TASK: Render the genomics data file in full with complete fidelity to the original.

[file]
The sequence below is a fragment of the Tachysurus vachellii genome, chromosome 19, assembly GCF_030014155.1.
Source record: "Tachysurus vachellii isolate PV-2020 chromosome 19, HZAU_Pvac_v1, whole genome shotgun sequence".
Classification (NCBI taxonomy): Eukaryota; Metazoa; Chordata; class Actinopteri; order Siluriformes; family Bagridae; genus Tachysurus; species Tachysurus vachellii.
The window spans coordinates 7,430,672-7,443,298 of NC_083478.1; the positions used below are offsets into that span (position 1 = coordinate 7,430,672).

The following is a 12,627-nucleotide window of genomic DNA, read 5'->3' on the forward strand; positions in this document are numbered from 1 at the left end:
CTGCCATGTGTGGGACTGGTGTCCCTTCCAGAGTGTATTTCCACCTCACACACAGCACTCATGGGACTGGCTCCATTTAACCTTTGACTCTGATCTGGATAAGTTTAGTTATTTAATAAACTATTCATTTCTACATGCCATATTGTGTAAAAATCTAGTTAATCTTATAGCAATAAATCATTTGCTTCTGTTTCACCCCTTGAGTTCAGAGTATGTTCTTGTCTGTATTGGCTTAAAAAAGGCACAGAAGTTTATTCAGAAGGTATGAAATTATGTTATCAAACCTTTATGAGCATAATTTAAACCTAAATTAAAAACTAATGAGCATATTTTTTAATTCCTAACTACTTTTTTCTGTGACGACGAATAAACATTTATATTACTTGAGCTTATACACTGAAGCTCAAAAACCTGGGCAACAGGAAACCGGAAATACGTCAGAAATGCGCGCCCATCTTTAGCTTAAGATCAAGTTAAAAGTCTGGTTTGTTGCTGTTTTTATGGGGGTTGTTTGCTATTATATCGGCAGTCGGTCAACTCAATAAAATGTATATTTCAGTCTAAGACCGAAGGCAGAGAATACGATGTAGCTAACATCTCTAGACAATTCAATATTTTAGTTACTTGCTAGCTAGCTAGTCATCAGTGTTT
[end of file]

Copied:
The sequence below is a fragment of the Tachysurus vachellii genome, chromosome 19, assembly GCF_030014155.1.
Source record: "Tachysurus vachellii isolate PV-2020 chromosome 19, HZAU_Pvac_v1, whole genome shotgun sequence".
Classification (NCBI taxonomy): Eukaryota; Metazoa; Chordata; class Actinopteri; order Siluriformes; family Bagridae; genus Tachysurus; species Tachysurus vachellii.
The window spans coordinates 7,430,672-7,443,298 of NC_083478.1; the positions used below are offsets into that span (position 1 = coordinate 7,430,672).

The following is a 12,627-nucleotide window of genomic DNA, read 5'->3' on the forward strand; positions in this document are numbered from 1 at the left end:
CTGCCATGTGTGGGACTGGTGTCCCTTCCAGAGTGTATTTCCACCTCACACACAGCACTCATGGGACTGGCTCCATTTAACCTTTGACTCTGATCTGGATAAGTTTAGTTATTTAATAAACTATTCATTTCTACATGCCATATTGTGTAAAAATCTAGTTAATCTTATAGCAATAAATCATTTGCTTCTGTTTCACCCCTTGAGTTCAGAGTATGTTCTTGTCTGTATTGGCTTAAAAAAGGCACAGAAGTTTATTCAGAAGGTATGAAATTATGTTATCAAACCTTTATGAGCATAATTTAAACCTAAATTAAAAACTAATGAGCATATTTTTTAATTCCTAACTACTTTTTTCTGTGACGACGAATAAACATTTATATTACTTGAGCTTATACACTGAAGCTCAAAAACCTGGGCAACAGGAAACCGGAAATACGTCAGAAATGCGCGCCCATCTTTAGCTTAAGATCAAGTTAAAAGTCTGGTTTGTTGCTGTTTTTATGGGGGTTGTTTGCTATTATATCGGCAGTCGGTCAACTCAATAAAATGTATATTTCAGTCTAAGACCGAAGGCAGAGAATACGATGTAGCTAACATCTCTAGACAATTCAATATTTTAGTTACTTGCTAGCTAGCTAGTCATCAGTGTTT